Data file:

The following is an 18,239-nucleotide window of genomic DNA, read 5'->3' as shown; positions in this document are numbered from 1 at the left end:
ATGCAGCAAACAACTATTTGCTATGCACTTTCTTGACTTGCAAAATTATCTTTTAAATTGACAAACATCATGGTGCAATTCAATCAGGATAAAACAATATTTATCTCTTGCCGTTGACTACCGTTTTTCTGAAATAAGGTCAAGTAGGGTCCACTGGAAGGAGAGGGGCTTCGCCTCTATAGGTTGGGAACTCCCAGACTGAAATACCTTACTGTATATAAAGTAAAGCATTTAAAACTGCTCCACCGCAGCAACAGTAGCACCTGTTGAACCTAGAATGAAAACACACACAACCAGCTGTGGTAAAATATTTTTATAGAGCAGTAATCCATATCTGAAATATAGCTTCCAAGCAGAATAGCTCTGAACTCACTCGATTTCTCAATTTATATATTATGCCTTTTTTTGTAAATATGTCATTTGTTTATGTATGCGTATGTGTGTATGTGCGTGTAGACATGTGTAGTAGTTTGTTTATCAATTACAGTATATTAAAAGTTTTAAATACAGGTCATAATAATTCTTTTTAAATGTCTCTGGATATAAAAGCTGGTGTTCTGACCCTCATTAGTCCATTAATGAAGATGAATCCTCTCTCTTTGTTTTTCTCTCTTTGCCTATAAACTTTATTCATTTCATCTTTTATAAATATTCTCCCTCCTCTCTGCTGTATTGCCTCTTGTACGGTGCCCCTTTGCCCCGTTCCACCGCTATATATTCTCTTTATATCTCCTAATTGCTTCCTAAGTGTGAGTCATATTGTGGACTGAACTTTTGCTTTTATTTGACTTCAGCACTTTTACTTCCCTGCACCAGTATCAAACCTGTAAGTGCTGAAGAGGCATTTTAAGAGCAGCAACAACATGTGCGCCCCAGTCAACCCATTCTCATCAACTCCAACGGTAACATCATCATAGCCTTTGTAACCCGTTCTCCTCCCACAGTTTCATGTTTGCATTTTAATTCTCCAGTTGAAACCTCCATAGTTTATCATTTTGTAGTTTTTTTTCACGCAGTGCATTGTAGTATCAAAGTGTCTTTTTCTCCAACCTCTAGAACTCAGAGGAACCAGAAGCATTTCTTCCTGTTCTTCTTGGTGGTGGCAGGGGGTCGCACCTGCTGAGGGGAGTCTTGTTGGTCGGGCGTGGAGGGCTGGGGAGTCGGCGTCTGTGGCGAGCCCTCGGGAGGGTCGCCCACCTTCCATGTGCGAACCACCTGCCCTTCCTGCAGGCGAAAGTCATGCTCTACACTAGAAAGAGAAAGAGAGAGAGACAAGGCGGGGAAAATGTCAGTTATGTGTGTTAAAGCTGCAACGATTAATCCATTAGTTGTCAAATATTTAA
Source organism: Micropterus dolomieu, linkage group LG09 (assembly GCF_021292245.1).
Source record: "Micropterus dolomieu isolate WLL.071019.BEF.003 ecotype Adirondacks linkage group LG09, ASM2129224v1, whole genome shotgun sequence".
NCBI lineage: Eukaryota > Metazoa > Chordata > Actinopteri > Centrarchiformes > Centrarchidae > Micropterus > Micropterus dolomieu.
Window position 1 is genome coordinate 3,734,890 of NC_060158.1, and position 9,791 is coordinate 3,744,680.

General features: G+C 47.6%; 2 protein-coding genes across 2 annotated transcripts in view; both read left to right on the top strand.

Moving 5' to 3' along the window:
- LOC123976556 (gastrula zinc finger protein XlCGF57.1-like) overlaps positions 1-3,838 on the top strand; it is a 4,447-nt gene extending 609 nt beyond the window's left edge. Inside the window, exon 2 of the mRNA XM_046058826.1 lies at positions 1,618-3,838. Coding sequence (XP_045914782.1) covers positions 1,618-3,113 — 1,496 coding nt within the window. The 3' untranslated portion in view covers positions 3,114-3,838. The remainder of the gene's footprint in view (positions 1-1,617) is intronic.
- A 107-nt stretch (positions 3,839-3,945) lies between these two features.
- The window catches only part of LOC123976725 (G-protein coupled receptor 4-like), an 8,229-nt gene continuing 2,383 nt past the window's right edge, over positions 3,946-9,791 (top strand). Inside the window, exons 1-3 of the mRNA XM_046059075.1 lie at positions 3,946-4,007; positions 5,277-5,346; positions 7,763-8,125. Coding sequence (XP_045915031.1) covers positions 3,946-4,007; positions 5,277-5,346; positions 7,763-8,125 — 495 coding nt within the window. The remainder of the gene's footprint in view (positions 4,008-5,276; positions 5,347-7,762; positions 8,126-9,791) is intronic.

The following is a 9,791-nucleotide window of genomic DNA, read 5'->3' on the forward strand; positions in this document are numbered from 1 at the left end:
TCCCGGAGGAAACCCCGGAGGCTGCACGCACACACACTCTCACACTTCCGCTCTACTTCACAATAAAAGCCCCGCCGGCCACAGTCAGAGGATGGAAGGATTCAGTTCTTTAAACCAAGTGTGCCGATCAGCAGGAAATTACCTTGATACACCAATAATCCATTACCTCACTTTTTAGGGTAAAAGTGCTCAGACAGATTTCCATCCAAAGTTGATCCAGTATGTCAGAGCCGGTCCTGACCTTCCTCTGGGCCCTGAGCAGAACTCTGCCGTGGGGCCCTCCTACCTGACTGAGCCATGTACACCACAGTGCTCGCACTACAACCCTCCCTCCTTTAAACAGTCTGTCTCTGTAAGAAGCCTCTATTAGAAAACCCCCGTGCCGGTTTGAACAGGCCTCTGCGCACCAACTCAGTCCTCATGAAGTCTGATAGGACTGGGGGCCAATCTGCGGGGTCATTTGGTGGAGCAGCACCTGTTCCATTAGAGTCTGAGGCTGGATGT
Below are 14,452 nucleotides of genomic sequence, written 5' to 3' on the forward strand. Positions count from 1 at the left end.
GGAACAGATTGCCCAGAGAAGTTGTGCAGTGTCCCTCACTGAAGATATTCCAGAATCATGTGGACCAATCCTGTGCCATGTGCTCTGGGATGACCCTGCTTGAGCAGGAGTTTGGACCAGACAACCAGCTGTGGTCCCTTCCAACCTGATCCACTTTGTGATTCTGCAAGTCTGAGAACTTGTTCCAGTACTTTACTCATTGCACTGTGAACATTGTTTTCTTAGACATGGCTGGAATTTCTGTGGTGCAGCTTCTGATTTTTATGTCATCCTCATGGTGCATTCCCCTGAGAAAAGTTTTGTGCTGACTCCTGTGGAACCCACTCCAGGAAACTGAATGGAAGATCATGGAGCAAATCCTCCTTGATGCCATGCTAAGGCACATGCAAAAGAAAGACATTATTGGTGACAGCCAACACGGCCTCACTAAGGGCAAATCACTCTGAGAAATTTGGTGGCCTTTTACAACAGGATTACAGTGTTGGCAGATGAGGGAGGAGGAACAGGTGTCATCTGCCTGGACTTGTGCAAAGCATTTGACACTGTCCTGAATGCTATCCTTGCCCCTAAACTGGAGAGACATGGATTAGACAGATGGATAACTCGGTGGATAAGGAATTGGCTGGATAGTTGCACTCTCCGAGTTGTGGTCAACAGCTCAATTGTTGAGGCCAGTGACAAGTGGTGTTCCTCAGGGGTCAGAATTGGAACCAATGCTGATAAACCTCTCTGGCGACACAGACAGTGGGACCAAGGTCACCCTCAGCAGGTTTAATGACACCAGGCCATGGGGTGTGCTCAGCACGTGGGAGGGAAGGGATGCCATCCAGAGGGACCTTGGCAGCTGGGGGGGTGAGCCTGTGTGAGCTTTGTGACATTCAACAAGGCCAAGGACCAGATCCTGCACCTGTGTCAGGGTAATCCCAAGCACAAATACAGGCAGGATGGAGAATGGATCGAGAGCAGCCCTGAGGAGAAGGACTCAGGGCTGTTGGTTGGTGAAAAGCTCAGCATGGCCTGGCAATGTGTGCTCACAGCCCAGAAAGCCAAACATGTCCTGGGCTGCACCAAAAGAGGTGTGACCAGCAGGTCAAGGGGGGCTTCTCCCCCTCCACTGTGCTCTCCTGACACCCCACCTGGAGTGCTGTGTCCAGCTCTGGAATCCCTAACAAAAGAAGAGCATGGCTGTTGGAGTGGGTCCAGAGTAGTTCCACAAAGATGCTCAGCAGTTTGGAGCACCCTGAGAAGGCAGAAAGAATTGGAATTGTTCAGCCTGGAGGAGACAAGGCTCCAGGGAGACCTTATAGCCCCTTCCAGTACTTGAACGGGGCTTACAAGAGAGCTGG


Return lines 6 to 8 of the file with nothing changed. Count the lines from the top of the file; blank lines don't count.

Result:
Window position 1 is genome coordinate 3,734,890 of NC_060158.1, and position 9,791 is coordinate 3,744,680.

General features: G+C 47.6%; 2 protein-coding genes across 2 annotated transcripts in view; both read left to right on the top strand.

Moving 5' to 3' along the window: